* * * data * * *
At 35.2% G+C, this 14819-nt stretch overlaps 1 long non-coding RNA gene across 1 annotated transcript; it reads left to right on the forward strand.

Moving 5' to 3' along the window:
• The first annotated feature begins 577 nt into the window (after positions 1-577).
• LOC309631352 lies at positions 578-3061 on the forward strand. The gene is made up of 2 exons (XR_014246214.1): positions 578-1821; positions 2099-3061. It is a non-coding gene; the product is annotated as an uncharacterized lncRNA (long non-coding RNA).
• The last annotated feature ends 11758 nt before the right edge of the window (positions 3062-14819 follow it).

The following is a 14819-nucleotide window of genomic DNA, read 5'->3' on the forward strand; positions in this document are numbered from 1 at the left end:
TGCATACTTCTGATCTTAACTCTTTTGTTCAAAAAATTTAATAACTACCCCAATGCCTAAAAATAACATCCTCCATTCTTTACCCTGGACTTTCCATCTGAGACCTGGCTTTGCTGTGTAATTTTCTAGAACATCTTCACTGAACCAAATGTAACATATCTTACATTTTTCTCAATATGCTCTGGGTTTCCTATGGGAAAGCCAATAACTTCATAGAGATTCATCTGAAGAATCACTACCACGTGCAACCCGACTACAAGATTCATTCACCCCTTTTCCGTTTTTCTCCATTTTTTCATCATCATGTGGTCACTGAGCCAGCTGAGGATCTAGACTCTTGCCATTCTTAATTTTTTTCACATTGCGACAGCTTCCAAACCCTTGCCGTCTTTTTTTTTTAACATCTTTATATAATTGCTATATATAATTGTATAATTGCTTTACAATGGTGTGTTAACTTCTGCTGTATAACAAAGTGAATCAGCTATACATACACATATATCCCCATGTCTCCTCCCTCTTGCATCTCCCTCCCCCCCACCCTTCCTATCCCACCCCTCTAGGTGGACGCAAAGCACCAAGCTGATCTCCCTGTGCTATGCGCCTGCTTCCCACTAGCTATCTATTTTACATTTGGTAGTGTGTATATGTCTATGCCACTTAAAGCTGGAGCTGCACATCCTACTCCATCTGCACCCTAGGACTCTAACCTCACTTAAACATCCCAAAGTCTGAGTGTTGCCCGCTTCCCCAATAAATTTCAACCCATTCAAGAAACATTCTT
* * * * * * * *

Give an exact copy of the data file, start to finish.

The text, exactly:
At 35.2% G+C, this 14819-nt stretch overlaps 1 long non-coding RNA gene across 1 annotated transcript; it reads left to right on the forward strand.

Moving 5' to 3' along the window:
• The first annotated feature begins 577 nt into the window (after positions 1-577).
• LOC309631352 lies at positions 578-3061 on the forward strand. The gene is made up of 2 exons (XR_014246214.1): positions 578-1821; positions 2099-3061. It is a non-coding gene; the product is annotated as an uncharacterized lncRNA (long non-coding RNA).
• The last annotated feature ends 11758 nt before the right edge of the window (positions 3062-14819 follow it).

The following is a 14819-nucleotide window of genomic DNA, read 5'->3' on the forward strand; positions in this document are numbered from 1 at the left end:
TGCATACTTCTGATCTTAACTCTTTTGTTCAAAAAATTTAATAACTACCCCAATGCCTAAAAATAACATCCTCCATTCTTTACCCTGGACTTTCCATCTGAGACCTGGCTTTGCTGTGTAATTTTCTAGAACATCTTCACTGAACCAAATGTAACATATCTTACATTTTTCTCAATATGCTCTGGGTTTCCTATGGGAAAGCCAATAACTTCATAGAGATTCATCTGAAGAATCACTACCACGTGCAACCCGACTACAAGATTCATTCACCCCTTTTCCGTTTTTCTCCATTTTTTCATCATCATGTGGTCACTGAGCCAGCTGAGGATCTAGACTCTTGCCATTCTTAATTTTTTTCACATTGCGACAGCTTCCAAACCCTTGCCGTCTTTTTTTTTTAACATCTTTATATAATTGCTATATATAATTGTATAATTGCTTTACAATGGTGTGTTAACTTCTGCTGTATAACAAAGTGAATCAGCTATACATACACATATATCCCCATGTCTCCTCCCTCTTGCATCTCCCTCCCCCCCACCCTTCCTATCCCACCCCTCTAGGTGGACGCAAAGCACCAAGCTGATCTCCCTGTGCTATGCGCCTGCTTCCCACTAGCTATCTATTTTACATTTGGTAGTGTGTATATGTCTATGCCACTTAAAGCTGGAGCTGCACATCCTACTCCATCTGCACCCTAGGACTCTAACCTCACTTAAACATCCCAAAGTCTGAGTGTTGCCCGCTTCCCCAATAAATTTCAACCCATTCAAGAAACATTCTT